The French social philosopher and reformer Claude Henri de Rouvroy, Comte de Saint-Simon (1760-1825), was one of the founders of modern industrial socialism and evolutionary sociology.
The Comte de Saint-Simon was born in Paris to the poorer side of a prominent noble family. From childhood on he was filled with great ambitions that took him on many different paths. First commissioned into the army at 17, he served 4 years, during which he fought with some distinction in the American Revolution.
On his return to Europe, Saint-Simon tried a series of bold commercial ventures but had limited success before the French Revolution. During the Terror of 1793-1794 he was imprisoned for a year and barely escaped execution. This experience left him deeply opposed to revolutionary violence. After his release, for a short time he obtained a sizable fortune by speculating in confiscated properties, which he spent on a lavish Paris salon that attracted many intellectual and government leaders. But his funds were soon exhausted, and he lived his remaining years in constant financial difficulties.
In 1802 Saint-Simon turned to a new career as writer and reformer. In numerous essays and brochures written during the chaotic years of Napoleon's rule and the Bourbon restoration that followed, he developed a broad-ranging program for the reorganization of Europe. Although many of its ideas were commonplace, his program is distinctive for its blending of Enlightenment ideals, the more practical materialism of the rising bourgeoisie, and the emphasis on spiritual unity of restorationists.
All three strands are joined in Saint-Simon's evolutionary view of history—as a determined progression from one stable form of civilization to another—which gave his program a distinctive rationale. Each higher form was thought to be based on more advanced "spiritual" as well as "temporal" (that is, political-economic) principles, reflecting a more general process of cultural enlightenment. But each in turn also is destined to become obsolete as further cultural progress occurs.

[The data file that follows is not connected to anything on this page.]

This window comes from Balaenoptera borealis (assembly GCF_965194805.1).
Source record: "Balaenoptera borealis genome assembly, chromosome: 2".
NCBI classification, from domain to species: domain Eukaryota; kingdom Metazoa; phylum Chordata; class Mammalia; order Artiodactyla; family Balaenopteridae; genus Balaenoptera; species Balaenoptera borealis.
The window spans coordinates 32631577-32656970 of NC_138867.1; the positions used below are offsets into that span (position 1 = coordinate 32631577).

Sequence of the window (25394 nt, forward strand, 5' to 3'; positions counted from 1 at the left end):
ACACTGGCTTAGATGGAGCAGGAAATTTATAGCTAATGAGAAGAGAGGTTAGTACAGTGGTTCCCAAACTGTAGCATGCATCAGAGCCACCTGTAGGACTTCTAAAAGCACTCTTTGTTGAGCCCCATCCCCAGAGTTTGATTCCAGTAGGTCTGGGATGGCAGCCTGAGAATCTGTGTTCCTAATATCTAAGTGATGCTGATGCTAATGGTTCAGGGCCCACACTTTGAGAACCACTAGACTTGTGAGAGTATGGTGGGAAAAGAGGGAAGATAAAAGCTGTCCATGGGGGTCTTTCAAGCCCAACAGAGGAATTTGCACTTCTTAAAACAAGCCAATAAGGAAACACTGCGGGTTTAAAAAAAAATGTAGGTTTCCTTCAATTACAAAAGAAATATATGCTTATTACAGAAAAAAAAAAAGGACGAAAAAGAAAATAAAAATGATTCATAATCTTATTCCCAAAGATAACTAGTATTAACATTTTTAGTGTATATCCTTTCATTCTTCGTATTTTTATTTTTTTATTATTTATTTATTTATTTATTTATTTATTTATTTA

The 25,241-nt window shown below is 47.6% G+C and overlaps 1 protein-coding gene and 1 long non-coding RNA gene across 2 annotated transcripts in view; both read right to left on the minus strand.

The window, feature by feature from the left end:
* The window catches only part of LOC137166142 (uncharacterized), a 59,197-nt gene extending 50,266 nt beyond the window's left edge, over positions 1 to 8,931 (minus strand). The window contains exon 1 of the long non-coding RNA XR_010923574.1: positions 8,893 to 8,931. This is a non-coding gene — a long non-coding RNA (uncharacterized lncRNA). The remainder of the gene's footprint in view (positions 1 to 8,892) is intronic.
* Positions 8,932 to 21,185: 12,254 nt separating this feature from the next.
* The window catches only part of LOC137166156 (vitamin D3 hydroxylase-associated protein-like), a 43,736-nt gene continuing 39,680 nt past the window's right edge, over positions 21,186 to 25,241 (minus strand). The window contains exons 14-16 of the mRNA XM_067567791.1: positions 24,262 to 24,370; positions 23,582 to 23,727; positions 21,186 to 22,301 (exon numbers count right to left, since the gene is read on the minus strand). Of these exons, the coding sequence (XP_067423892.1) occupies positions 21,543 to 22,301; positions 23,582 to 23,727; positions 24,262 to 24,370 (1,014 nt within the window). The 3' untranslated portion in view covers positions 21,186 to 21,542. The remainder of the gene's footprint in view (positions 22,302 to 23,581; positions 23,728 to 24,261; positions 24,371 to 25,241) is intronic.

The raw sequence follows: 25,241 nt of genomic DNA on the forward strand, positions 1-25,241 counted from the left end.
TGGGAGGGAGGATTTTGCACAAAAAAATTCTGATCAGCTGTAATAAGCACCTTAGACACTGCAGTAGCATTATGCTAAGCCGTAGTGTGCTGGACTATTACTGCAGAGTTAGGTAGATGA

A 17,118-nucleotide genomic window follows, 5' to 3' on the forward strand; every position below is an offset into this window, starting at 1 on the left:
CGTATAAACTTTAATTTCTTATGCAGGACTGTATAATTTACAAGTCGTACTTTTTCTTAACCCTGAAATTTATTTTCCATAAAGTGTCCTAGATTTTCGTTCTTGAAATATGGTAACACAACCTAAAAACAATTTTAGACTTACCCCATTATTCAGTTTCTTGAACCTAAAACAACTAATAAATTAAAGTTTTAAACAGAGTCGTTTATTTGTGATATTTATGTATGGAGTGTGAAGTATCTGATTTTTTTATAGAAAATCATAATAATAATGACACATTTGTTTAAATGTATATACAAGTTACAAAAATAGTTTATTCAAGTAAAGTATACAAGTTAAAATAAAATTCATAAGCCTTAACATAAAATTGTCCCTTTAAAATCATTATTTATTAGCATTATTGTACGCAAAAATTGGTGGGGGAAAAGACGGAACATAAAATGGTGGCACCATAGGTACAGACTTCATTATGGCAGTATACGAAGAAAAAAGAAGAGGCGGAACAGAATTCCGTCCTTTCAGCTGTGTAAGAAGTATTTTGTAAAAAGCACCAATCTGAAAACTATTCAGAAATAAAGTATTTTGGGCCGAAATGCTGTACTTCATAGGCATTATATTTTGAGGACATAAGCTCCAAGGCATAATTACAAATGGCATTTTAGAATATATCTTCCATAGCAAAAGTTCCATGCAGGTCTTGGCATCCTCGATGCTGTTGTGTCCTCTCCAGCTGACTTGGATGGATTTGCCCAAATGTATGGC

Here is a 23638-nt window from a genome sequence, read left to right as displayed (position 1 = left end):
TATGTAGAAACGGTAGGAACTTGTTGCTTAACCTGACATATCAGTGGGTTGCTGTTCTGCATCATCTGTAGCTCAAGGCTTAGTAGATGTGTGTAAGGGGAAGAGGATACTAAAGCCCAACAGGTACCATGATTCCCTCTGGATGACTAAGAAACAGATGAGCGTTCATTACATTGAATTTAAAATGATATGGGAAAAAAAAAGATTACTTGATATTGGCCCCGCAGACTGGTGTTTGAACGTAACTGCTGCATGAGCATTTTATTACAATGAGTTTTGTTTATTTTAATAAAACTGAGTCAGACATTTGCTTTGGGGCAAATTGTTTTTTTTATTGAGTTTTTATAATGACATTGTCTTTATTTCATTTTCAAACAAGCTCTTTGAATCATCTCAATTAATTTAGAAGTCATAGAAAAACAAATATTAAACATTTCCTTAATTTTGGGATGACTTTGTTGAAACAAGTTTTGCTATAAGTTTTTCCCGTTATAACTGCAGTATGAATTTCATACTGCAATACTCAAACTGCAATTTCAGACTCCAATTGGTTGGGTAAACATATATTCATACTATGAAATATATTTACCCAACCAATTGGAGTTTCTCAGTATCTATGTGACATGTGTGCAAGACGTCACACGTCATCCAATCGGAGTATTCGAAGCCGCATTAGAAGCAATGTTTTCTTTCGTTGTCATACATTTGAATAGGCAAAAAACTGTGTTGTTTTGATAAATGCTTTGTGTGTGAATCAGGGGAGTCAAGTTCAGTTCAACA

Saint-Simon argued that all of Europe had been in a transitional crisis since the 15th century, when the established medieval order (based on feudalism and Catholicism) began to give way to a new system founded on industry and science. He wrote as the new system's advocate, urging influential leaders to hasten its inception as the only way to restore stability. In this he was one of the first ameliorators to argue for reform as an evolutionary necessity.
Saint-Simon's earlier writings, during Napoleon's reign (Introduction aux travaux scientifiques du XIX sie‧cle, 1807-1808; and Mémoire sur la science de l'homme, 1813), stress the spiritual side of the transitional crisis. He argued that disorder was rampant because theistic Roman Catholicism, the spiritual basis of medieval society, was being undermined by the rise of science and secular philosophies. Although the trend was inevitable, Saint-Simon was highly critical of many scientists and intellectuals for their "negativism" in breaking down an established creed without providing a replacement. Instead, he called for the creation of an integrative social science, grounded in biology, to help establish a new "positive" credo for secular man in the emerging social order. This "positivistic" notion was developed by his one-time disciple Auguste Comte.
After Napoleon's downfall Saint-Simon shifted his attention from the ideology of the new system to its temporal structure and policies in a series of periodicals: L'Industrie (1816-1818); La Politique (1819); L'Organisateur (1819-1820); and Du Syste‧me industriel (1821-1822). These contain his main socialist writings, but his doctrines often are closer to venture capitalism and technocracy than to Marxism or primitive communalism. Saint-Simon's future society is above all one of productive achievement in which poverty and war are eliminated through large-scale "industrialization" (a word he coined) under planned scientific guidance. It is an open-class society in which caste privileges are abolished, work is provided for all, and rewards are based on merit. Government also changes from a haphazard system of class domination and national rivalries to a planned welfare state run by scientific managers in the public interest.
Saint-Simon's final work, Le Nouveau Christianisme (1825), inspired a Christian socialist movement called the Saint-Simonians, who were devoted to a secular gospel of economic progress and human brotherhood. After his death, his ideas were reworked by followers into the famous Doctrine de Saint-Simon (1829). This was the first systematic exposition of industrial socialism, and it had great influence on the Social Democratic movement, Catholic reforms, and Marxism.
Further Reading on Comte de Saint-Simon
F. M. H. Markham edited and translated Selected Writings of Saint-Simon (1952). The best account of Saint-Simon's life and work is Frank E. Manuel, The New World of Henri Saint-Simon (1956). Other accounts include Mathurin M. Dondo, The French Faust: Henri de Saint-Simon (1955), and the section on Saint-Simon in Manuel's The Prophets of Paris (1962). For his place in socialist thought see volume 1 of G. D. H. Cole, A History of Socialist Thought (1953).